Today marks a turning point in Microsoft’s history. A new operating system. A new interface. A new direction, so to speak.
The biggest change will be the new primary (in most cases) user interface named Metro. Microsoft’s goal is to create a user interface that will transcend devices and provide familiarity to the user no matter what Microsoft based device they encounter. Be prepared for different, but please approach this with an open mind. Change is not always bad.
Windows 8 should function well on any computer currently running Windows Vista or Windows 7.
Windows 8 System Requirements are:
- Processor: 1 gigahertz (GHz) or faster
- RAM: 1 gigabyte (GB) (32-bit) or 2 GB (64-bit)
- Hard disk space: 16 GB (32-bit) or 20 GB (64-bit)
- Graphics card: Microsoft DirectX 9 graphics device or higher
- To use touch, you need a tablet or monitor that supports multitouch
- To access Windows Store and to download and run apps, you need an active Internet connection and a screen resolution of at least 1024 x 768
- To snap apps, you need a screen resolution of at least 1366 x 768
Downloads are available in both 32-bit and 64-bit as well as English, Chinese, French, German, and Japanese.
The Windows 8 Consumer Preview may be downloaded at Microsoft’s Windows 8 Consumer Preview site.
Be sure to stop back here and leave a comment with your experiences!
5 thoughts on “Windows 8 Consumer Preview (formerly know as Beta) is Live!”
Dave, I cannot waitto get home and put this on one of my comps. Do you have any suggestions for a program to dual boot windows 8 on a 64-bit windows 7 laptop? I’ve partitioned and dual-booted my Macbook Pro, but I haven’t ever tried with a PC. I was hoping you might have a favorite, free program in mind…
Patrick – As far as I know, Windows 8 will recognize an existing OS and automatically setup dual boot options. So no need for any 3rd party software – see here: http://www.howtogeek.com/74335/how-to-dual-boot-windows-7-and-windows-8/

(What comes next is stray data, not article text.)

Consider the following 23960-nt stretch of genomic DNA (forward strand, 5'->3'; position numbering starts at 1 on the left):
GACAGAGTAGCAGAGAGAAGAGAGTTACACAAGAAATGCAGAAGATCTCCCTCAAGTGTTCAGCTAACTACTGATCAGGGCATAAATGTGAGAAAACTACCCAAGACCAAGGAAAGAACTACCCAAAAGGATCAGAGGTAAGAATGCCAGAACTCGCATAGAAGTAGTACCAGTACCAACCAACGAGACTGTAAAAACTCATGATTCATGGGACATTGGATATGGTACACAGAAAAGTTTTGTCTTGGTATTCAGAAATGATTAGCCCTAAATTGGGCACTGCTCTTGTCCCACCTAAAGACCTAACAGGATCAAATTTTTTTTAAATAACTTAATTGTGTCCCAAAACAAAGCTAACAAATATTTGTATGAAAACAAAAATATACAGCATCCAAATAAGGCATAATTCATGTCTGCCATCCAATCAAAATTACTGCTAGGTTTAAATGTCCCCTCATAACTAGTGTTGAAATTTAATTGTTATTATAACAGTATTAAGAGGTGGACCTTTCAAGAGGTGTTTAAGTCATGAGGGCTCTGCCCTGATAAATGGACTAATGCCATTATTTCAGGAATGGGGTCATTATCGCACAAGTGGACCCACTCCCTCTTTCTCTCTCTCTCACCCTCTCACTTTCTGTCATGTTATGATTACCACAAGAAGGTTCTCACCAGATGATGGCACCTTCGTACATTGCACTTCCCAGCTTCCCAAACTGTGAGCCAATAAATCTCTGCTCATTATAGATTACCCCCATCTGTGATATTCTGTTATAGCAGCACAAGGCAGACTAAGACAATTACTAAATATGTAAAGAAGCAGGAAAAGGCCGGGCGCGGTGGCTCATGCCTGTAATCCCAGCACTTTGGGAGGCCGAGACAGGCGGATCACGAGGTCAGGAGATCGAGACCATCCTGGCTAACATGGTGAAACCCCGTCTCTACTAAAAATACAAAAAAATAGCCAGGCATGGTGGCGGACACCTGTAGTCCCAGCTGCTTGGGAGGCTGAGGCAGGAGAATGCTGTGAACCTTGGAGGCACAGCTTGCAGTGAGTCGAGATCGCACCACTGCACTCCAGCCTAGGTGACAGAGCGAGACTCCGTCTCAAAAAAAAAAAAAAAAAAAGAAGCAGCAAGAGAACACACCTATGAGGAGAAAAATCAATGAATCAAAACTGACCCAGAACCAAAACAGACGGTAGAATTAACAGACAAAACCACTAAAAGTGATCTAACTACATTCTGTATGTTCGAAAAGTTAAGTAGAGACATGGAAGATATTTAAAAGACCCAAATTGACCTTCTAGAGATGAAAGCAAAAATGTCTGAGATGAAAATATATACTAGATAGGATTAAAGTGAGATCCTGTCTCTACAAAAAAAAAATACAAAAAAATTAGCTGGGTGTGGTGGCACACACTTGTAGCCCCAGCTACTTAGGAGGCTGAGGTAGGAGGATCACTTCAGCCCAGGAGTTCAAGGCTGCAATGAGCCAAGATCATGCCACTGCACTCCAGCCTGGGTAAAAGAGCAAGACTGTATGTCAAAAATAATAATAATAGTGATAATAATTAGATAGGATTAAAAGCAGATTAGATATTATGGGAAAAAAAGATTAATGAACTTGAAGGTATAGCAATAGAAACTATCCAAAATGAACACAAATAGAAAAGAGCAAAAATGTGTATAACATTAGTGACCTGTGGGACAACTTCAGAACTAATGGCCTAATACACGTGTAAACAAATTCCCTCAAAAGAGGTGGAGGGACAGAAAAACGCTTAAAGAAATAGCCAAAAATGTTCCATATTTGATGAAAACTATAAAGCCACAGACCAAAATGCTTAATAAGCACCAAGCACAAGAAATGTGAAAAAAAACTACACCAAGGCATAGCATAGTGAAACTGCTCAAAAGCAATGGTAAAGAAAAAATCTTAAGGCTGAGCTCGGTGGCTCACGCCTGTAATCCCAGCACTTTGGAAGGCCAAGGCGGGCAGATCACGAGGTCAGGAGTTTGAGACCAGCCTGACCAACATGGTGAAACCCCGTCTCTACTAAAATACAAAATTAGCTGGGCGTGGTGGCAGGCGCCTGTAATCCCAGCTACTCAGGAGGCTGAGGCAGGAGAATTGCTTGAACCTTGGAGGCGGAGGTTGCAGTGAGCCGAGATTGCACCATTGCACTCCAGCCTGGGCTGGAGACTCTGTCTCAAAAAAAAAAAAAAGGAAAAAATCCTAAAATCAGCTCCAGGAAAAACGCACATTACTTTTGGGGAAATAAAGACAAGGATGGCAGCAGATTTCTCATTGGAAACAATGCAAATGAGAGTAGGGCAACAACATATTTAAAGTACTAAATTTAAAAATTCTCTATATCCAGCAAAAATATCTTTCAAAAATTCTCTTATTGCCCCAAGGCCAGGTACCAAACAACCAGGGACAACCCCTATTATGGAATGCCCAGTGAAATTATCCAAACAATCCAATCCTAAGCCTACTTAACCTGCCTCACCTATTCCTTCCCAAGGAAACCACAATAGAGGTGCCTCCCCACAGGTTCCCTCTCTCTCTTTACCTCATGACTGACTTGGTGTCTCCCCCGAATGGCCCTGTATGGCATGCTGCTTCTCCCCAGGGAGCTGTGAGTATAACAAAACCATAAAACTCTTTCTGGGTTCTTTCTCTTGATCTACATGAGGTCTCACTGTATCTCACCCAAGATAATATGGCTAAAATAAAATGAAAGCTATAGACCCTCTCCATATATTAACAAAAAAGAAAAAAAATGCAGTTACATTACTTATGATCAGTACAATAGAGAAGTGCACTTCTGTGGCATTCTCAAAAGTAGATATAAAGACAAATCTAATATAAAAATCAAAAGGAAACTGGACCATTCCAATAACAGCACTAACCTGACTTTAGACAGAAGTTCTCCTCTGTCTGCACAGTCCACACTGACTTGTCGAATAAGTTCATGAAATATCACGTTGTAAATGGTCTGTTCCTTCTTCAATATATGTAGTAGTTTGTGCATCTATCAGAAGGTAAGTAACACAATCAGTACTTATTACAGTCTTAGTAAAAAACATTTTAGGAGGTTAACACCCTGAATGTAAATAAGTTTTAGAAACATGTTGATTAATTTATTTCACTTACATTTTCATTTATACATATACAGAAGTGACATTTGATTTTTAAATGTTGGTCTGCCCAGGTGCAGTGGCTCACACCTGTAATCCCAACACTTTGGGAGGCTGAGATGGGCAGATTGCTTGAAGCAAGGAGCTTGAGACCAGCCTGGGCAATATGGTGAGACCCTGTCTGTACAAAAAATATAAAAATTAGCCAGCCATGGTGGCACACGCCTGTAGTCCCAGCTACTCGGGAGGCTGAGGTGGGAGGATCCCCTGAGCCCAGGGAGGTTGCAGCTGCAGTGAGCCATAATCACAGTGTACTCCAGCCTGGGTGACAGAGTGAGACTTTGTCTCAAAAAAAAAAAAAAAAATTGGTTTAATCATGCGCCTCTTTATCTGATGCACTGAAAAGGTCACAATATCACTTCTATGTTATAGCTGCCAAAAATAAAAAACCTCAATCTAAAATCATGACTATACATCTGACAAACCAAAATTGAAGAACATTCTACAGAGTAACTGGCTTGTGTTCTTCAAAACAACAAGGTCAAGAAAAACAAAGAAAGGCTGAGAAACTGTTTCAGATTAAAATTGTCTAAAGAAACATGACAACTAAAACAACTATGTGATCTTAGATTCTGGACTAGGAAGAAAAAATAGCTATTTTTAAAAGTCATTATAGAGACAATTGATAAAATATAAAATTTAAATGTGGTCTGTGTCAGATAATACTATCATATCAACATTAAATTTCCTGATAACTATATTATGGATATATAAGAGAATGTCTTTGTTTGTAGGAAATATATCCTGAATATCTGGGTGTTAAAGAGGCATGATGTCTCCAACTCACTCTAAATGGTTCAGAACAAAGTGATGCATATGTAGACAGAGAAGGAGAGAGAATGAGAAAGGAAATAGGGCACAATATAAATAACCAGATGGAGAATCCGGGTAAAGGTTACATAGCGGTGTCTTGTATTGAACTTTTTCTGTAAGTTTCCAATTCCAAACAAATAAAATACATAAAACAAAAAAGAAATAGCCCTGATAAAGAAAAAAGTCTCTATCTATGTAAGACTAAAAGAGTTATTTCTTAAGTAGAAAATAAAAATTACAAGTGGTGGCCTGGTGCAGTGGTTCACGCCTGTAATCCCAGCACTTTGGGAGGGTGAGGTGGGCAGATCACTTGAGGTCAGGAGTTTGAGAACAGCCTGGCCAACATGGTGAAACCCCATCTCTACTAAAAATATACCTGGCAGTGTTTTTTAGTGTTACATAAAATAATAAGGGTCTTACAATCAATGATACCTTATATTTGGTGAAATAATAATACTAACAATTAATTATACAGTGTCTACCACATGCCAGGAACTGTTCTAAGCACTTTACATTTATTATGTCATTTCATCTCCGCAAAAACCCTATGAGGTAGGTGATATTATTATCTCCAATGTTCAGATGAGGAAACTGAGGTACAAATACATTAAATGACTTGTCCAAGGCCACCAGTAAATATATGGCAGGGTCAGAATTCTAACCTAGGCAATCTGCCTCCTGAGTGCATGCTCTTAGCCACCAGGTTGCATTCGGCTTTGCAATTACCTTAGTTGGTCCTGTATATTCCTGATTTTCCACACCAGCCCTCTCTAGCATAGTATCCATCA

A cautionary note: There are already problem reports filtering through rgearding dual boot configurations. Mainly from people who decided they didn’t like Windows 8 and wiped it, then were unable to boot back to their original OS. Of course we don’t know the level of expertise involved but I would suggest creating a full system image before proceeding.
I prefer to run other OS’es in a virtual machine. It eliminates the possibility of running into boot problems when you remove the os and generally streamlines the whole process.
My program of choice is VirtualBox – https://www.virtualbox.org/wiki/Downloads. It’s easy to setup and use.
Jim’s advice regarding creating an image is wise for those who choose to dual boot.
Have only just got around to trying out Win 8 Consumer Preview running on a dual boot with W 7. First impression is yuk!! a waste of space on my hard drive but as it is only the first preview I suppose Iwill wait and see how things develope.
But UI am not holding my breath.
Hey Steven – That’s a pretty common reaction at the moment mate. I wrote months ago that Windows 8 was going to strike problems with traditional desktop users and that has proved to be the case. Windows has always been a desktop OS, that’s what people expect and that’s the way MS should have left it.
Mind you, we are not dealing with the final product, MS still has time to put things right.
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